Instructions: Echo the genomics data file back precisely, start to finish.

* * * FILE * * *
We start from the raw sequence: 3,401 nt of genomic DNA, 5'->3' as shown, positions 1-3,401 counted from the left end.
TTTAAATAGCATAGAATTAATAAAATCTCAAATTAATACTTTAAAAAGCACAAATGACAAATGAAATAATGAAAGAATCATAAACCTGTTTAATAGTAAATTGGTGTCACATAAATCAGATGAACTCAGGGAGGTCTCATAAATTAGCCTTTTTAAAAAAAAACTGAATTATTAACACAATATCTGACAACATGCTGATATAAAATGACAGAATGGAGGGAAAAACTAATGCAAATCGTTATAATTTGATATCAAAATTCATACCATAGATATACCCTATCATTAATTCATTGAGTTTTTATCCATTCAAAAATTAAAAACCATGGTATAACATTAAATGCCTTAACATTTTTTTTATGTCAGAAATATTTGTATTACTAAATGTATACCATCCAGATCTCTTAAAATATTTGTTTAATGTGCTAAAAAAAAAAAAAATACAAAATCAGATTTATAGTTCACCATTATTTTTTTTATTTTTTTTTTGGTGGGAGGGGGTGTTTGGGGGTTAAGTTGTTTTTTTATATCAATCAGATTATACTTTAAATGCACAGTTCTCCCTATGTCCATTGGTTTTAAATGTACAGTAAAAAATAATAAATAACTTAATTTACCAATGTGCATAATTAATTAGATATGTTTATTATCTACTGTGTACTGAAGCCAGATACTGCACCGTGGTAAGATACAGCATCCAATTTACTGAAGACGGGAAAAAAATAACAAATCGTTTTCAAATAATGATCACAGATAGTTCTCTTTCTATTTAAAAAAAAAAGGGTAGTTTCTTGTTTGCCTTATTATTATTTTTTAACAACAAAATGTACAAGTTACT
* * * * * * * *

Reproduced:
We start from the raw sequence: 3,401 nt of genomic DNA, 5'->3' as shown, positions 1-3,401 counted from the left end.
TTTAAATAGCATAGAATTAATAAAATCTCAAATTAATACTTTAAAAAGCACAAATGACAAATGAAATAATGAAAGAATCATAAACCTGTTTAATAGTAAATTGGTGTCACATAAATCAGATGAACTCAGGGAGGTCTCATAAATTAGCCTTTTTAAAAAAAAACTGAATTATTAACACAATATCTGACAACATGCTGATATAAAATGACAGAATGGAGGGAAAAACTAATGCAAATCGTTATAATTTGATATCAAAATTCATACCATAGATATACCCTATCATTAATTCATTGAGTTTTTATCCATTCAAAAATTAAAAACCATGGTATAACATTAAATGCCTTAACATTTTTTTTATGTCAGAAATATTTGTATTACTAAATGTATACCATCCAGATCTCTTAAAATATTTGTTTAATGTGCTAAAAAAAAAAAAAATACAAAATCAGATTTATAGTTCACCATTATTTTTTTTATTTTTTTTTTGGTGGGAGGGGGTGTTTGGGGGTTAAGTTGTTTTTTTATATCAATCAGATTATACTTTAAATGCACAGTTCTCCCTATGTCCATTGGTTTTAAATGTACAGTAAAAAATAATAAATAACTTAATTTACCAATGTGCATAATTAATTAGATATGTTTATTATCTACTGTGTACTGAAGCCAGATACTGCACCGTGGTAAGATACAGCATCCAATTTACTGAAGACGGGAAAAAAATAACAAATCGTTTTCAAATAATGATCACAGATAGTTCTCTTTCTATTTAAAAAAAAAAGGGTAGTTTCTTGTTTGCCTTATTATTATTTTTTAACAACAAAATGTACAAGTTACT